As I read and drank a cup of coffee on Mother’s Day, while looking out my kitchen picture window, I was treated to beautiful,yellow blossoms falling from our Golden Raintree. A pair of squirrels were busily chasing each other around in the tree knocking the blossoms loose. The trees lived up to their name that morning! Every spring I get to enjoy these blossoms!
Petals decorating the ground after falling.
We’ve had some cool, dreary days but today the sunshine and butterflies returned!
Larkspur,lantana and mistflower
Fog fruit, also known as frog fruit, is spreading and blooming in my flower bed. I planted the first plant 4 years ago. This is a host plant for Phaon Cresent butterflies.
If you are interested in Phaon Crescent butterflies, click on the link below.
This is something I’m sharing from The Heard Museum’s information. It is located in McKinney, TX.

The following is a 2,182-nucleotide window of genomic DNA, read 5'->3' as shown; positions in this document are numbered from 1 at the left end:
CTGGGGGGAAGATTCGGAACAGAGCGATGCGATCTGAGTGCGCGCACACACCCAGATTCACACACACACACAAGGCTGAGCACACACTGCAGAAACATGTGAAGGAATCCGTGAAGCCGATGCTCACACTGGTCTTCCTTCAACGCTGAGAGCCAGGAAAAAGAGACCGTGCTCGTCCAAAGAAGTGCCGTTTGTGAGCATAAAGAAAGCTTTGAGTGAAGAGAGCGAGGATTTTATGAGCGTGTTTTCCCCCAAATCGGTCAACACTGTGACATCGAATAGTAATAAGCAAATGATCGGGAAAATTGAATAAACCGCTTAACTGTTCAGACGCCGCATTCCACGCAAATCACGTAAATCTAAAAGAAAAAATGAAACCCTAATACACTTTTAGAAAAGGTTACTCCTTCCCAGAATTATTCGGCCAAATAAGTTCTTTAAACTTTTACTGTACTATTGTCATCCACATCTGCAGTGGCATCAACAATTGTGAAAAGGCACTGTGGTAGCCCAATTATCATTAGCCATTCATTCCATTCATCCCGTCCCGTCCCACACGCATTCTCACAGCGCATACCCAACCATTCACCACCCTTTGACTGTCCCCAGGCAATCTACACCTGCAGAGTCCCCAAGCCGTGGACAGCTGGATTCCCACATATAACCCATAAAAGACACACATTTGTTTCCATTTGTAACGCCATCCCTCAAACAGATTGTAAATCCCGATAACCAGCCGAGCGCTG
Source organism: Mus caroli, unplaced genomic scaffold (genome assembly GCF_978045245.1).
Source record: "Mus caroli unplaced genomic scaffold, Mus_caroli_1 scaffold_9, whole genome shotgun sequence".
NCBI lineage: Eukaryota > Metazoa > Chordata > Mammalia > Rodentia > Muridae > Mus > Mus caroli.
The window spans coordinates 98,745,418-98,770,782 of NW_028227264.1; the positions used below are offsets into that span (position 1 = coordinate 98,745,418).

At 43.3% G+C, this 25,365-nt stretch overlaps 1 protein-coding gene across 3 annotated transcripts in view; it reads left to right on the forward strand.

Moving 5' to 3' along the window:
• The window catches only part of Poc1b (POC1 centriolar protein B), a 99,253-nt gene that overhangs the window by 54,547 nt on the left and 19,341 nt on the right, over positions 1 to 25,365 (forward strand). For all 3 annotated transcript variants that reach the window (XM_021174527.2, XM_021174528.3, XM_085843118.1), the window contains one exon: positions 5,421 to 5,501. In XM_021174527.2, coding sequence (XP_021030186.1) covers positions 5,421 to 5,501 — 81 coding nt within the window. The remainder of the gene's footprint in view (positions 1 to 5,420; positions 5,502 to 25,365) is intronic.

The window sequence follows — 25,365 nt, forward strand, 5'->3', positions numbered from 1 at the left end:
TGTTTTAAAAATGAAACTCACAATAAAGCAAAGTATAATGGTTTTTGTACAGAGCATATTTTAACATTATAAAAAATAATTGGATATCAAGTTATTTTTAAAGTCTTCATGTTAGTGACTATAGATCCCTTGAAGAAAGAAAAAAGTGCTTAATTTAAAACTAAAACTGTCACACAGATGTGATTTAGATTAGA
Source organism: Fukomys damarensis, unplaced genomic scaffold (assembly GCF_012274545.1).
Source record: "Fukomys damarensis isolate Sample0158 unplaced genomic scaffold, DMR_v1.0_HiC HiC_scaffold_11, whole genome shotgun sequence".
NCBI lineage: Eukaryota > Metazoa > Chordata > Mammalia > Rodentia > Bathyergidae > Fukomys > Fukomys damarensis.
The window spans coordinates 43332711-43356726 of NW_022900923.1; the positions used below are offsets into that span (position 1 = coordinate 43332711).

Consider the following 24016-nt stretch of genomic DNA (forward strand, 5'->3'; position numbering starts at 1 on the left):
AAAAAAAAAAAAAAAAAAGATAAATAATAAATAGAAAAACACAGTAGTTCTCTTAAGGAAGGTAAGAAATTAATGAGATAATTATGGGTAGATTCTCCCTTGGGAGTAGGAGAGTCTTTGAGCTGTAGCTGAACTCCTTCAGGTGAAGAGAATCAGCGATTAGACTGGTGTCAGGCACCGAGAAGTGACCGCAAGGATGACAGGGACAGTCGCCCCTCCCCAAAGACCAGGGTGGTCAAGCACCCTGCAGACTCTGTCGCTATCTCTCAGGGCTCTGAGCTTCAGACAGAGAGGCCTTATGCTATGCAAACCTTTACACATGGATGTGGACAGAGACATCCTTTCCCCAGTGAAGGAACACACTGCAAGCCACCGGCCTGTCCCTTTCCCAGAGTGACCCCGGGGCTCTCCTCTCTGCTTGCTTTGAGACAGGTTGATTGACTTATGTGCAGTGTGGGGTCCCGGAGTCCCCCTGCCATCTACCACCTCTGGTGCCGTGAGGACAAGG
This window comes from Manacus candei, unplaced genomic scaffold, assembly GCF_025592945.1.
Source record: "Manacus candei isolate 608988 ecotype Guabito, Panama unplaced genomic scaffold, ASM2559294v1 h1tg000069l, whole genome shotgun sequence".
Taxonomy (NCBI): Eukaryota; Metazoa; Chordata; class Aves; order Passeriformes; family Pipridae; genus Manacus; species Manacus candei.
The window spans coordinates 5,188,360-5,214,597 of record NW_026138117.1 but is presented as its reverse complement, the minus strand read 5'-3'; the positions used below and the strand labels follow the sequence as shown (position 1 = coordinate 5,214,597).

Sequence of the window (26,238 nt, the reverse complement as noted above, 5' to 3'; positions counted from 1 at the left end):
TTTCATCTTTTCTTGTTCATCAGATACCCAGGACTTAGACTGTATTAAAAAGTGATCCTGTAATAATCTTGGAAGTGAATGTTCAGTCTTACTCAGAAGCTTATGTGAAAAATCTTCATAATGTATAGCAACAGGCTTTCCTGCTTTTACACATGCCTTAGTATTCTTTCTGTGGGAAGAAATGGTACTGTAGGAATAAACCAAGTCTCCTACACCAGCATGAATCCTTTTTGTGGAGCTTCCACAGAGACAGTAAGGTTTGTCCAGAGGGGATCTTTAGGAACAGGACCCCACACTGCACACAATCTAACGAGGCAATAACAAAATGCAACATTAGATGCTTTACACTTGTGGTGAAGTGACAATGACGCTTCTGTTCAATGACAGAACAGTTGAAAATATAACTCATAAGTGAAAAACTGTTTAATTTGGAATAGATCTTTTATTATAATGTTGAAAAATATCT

Sometimes, it’s easy to think of moths as all being dull-colored and perhaps not as visually interesting as butterflies (both species are in the same order–Lepidoptera), but there are many beautiful moth species! For example, have a look at this Io moth. This one was found in the butterfly garden by our volunteer Melanie Schuchart. And, moths are also important pollinators. If you’d like to learn more about this species, here’s a good profile. http://entnemdept.ufl.edu/creatures/misc/io_moth.htm